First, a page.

Bolivians Burn Flags At US Embassy In Bolivia As President Morales Demands Answers And Threatens ‘Measures’ Against Those Responsible For Grounding His Plane
Protesters outside of the US Embassy in Bolivia call for the US Embassy to be closed while burning flags of Spain, Portugal, France and Italy in anger over the stoppage of the plane of Bolivian President Evo Morales in search of United States hero and whistle blower Edward Snowden. Morales meanwhile has stated that the stoppage of his plane would never be forgotten in South America and promises to take ‘measures’ against those responsible.
Bolivian President Evo Morales has threatened “measures” against European countries in response to the grounding of his plane in Vienna last week, demanding they reveal the source of false information that Edward Snowden was on board.
“We are expecting European countries that forced me to land to explain what made them think I was transporting the fugitive US citizen. Where did this information come from, and why are they breaking international laws? If we in South America are not given that explanation, we will have to take measures,” the socialist politician said during an interview with RT in La Paz.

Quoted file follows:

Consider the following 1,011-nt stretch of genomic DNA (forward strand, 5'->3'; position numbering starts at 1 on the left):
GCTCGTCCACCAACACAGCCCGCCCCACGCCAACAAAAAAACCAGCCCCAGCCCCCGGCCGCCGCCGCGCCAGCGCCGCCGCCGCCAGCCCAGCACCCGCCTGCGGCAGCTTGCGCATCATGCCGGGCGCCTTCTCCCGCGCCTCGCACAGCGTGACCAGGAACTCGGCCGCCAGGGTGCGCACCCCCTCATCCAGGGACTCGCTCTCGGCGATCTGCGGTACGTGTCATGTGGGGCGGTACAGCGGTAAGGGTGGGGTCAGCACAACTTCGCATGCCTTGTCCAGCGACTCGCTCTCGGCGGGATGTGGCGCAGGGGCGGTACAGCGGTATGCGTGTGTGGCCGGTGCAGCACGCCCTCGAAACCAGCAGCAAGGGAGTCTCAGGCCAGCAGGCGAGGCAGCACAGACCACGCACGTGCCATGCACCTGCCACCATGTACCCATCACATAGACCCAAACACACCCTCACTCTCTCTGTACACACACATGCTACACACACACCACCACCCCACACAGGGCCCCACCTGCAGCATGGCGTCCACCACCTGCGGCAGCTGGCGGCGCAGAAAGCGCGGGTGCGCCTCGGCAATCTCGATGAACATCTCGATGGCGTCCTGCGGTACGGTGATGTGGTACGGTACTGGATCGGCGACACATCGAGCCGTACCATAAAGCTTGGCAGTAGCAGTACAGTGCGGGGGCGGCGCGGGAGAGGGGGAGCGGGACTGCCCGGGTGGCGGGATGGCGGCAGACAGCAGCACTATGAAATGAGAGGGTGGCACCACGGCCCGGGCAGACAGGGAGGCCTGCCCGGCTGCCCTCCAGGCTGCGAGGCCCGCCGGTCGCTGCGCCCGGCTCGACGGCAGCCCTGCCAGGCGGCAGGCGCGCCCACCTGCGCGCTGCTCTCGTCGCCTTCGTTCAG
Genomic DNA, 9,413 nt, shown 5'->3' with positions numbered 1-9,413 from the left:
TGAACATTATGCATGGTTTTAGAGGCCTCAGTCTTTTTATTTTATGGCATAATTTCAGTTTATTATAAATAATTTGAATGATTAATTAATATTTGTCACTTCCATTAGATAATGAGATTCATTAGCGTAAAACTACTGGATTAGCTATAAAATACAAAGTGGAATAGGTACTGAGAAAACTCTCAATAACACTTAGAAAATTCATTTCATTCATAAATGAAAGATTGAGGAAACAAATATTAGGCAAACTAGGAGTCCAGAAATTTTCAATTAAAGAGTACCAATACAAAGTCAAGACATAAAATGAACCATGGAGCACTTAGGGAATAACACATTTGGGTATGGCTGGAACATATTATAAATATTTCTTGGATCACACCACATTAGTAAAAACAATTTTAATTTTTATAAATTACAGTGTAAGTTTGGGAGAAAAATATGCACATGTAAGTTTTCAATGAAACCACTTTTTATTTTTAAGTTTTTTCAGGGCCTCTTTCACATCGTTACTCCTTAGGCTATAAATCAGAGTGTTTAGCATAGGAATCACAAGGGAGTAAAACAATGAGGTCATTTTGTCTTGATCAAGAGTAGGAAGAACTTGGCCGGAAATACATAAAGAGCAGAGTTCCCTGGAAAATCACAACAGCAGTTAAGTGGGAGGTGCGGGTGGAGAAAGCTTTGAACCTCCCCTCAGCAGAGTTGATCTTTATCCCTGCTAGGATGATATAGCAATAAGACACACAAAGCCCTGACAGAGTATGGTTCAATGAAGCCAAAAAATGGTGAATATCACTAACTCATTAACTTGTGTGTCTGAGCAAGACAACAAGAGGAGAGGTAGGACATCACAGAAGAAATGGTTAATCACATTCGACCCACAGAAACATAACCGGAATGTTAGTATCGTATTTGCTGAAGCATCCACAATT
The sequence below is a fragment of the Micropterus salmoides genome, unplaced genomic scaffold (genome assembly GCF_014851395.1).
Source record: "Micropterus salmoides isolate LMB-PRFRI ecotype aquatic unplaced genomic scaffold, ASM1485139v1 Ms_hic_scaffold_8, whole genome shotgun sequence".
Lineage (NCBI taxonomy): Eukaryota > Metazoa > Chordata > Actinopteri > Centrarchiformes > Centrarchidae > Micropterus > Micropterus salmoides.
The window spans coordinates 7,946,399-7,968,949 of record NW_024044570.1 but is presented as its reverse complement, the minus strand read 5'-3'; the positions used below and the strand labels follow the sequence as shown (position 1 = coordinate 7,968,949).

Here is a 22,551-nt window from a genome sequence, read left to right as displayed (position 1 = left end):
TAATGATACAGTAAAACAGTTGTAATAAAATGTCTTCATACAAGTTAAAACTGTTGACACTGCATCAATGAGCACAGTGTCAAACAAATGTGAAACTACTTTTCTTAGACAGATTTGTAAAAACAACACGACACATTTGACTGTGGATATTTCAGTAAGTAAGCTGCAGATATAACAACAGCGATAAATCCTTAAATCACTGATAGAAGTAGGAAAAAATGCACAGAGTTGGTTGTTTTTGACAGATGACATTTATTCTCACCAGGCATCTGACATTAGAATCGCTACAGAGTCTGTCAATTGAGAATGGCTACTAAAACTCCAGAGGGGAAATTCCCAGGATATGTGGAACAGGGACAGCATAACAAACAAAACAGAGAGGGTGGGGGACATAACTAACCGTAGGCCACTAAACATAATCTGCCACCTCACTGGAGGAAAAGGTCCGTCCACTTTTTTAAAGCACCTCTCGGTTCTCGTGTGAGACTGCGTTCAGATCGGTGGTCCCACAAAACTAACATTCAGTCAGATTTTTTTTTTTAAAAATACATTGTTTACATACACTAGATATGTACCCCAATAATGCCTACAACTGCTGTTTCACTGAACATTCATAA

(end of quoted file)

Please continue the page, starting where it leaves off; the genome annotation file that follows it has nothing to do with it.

South American states will hold an emergency summit next Friday to discuss the unprecedented diplomatic incident.
On Tuesday, Morales’ presidential plane – returning from Moscow – was forced to make a sudden stop in Vienna, after Spain, France, Portugal and Italy abruptly blocked their airspace to him. In Vienna, officials inquired whether the plane was carrying Edward Snowden, the wanted US citizen who leaked details of extensive classified US electronic surveillance programs last month.
Morales blamed Washington for masterminding the audacious scheme.
Again and again we see the USA and the UK waste resources and money on pursuing individuals who are a threat to them. They are so frightened of the odd person with knowledge of their corruption that they go to extraordinary lengths to persecute them even breaching international law